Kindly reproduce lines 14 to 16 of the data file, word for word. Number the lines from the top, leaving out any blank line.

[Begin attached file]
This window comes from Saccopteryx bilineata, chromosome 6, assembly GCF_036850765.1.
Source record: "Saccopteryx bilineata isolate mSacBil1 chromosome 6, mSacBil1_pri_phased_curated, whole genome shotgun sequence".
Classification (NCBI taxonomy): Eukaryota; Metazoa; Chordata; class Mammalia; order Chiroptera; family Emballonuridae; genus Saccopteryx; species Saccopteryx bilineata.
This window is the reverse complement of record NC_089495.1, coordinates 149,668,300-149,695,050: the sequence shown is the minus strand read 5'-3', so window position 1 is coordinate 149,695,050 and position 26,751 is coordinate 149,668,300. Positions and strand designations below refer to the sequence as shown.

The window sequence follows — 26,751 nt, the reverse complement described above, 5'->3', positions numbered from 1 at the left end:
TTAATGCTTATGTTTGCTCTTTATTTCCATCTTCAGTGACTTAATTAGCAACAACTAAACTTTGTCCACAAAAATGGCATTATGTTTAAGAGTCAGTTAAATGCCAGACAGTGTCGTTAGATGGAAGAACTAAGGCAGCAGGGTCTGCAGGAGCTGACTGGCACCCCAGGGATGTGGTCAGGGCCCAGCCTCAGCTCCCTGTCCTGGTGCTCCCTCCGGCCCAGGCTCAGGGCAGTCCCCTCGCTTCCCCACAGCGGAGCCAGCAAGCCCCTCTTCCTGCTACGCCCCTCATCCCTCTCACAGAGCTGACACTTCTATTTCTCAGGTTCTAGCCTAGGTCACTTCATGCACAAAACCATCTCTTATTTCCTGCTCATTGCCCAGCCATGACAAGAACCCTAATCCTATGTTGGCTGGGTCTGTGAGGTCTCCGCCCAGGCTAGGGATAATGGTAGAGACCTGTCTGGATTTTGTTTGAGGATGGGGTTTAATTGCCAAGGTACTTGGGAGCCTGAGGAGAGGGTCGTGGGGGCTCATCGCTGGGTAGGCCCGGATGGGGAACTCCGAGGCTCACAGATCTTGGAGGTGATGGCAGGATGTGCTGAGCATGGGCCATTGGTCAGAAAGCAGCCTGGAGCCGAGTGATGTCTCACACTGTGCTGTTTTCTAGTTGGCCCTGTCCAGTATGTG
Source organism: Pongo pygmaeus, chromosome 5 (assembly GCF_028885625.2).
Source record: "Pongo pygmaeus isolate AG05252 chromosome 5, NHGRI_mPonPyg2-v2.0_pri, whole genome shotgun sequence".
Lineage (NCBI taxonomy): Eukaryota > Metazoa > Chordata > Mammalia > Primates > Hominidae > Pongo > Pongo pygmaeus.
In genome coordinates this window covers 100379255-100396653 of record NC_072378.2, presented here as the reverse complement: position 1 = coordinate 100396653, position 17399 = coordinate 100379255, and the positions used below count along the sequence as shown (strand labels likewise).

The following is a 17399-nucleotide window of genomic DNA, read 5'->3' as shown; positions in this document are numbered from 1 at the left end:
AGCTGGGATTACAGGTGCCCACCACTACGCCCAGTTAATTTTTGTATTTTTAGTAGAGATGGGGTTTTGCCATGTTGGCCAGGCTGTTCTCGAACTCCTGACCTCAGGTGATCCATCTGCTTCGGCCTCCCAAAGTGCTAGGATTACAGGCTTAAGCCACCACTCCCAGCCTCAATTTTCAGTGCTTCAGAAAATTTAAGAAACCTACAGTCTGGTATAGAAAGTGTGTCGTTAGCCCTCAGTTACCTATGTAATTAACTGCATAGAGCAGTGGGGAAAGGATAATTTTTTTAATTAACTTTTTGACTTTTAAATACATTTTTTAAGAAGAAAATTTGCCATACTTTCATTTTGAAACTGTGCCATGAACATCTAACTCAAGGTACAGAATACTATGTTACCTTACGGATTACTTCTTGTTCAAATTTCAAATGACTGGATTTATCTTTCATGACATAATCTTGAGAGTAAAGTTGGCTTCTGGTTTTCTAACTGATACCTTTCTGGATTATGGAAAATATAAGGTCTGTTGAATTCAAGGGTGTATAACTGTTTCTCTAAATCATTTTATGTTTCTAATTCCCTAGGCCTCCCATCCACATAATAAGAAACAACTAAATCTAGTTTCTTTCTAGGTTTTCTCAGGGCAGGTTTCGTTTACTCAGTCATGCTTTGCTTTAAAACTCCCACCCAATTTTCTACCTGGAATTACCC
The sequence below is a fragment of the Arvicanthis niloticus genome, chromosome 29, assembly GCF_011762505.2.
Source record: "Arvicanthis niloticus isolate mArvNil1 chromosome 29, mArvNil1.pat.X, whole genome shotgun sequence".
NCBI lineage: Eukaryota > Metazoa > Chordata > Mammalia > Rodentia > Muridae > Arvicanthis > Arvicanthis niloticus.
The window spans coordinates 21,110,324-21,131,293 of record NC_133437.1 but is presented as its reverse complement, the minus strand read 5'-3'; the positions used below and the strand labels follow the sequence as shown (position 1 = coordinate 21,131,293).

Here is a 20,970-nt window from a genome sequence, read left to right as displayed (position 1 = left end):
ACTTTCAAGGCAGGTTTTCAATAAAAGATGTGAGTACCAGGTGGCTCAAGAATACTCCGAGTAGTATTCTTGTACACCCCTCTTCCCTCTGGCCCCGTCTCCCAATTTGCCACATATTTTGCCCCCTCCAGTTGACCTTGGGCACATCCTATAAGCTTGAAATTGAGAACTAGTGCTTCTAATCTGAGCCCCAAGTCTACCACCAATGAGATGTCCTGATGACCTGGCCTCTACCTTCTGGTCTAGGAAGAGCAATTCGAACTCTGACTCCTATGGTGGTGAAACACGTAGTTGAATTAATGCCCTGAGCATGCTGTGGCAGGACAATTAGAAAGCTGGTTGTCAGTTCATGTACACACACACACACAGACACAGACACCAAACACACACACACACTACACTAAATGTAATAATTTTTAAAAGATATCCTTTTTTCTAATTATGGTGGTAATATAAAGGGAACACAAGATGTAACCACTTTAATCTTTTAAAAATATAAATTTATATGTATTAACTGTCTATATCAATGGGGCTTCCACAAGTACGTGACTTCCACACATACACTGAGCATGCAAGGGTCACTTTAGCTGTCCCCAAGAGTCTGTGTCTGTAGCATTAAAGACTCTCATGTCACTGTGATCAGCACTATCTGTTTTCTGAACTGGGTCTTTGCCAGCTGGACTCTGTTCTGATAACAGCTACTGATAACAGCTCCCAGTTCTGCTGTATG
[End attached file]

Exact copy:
Source record: "Arvicanthis niloticus isolate mArvNil1 chromosome 29, mArvNil1.pat.X, whole genome shotgun sequence".
NCBI lineage: Eukaryota > Metazoa > Chordata > Mammalia > Rodentia > Muridae > Arvicanthis > Arvicanthis niloticus.
The window spans coordinates 21,110,324-21,131,293 of record NC_133437.1 but is presented as its reverse complement, the minus strand read 5'-3'; the positions used below and the strand labels follow the sequence as shown (position 1 = coordinate 21,131,293).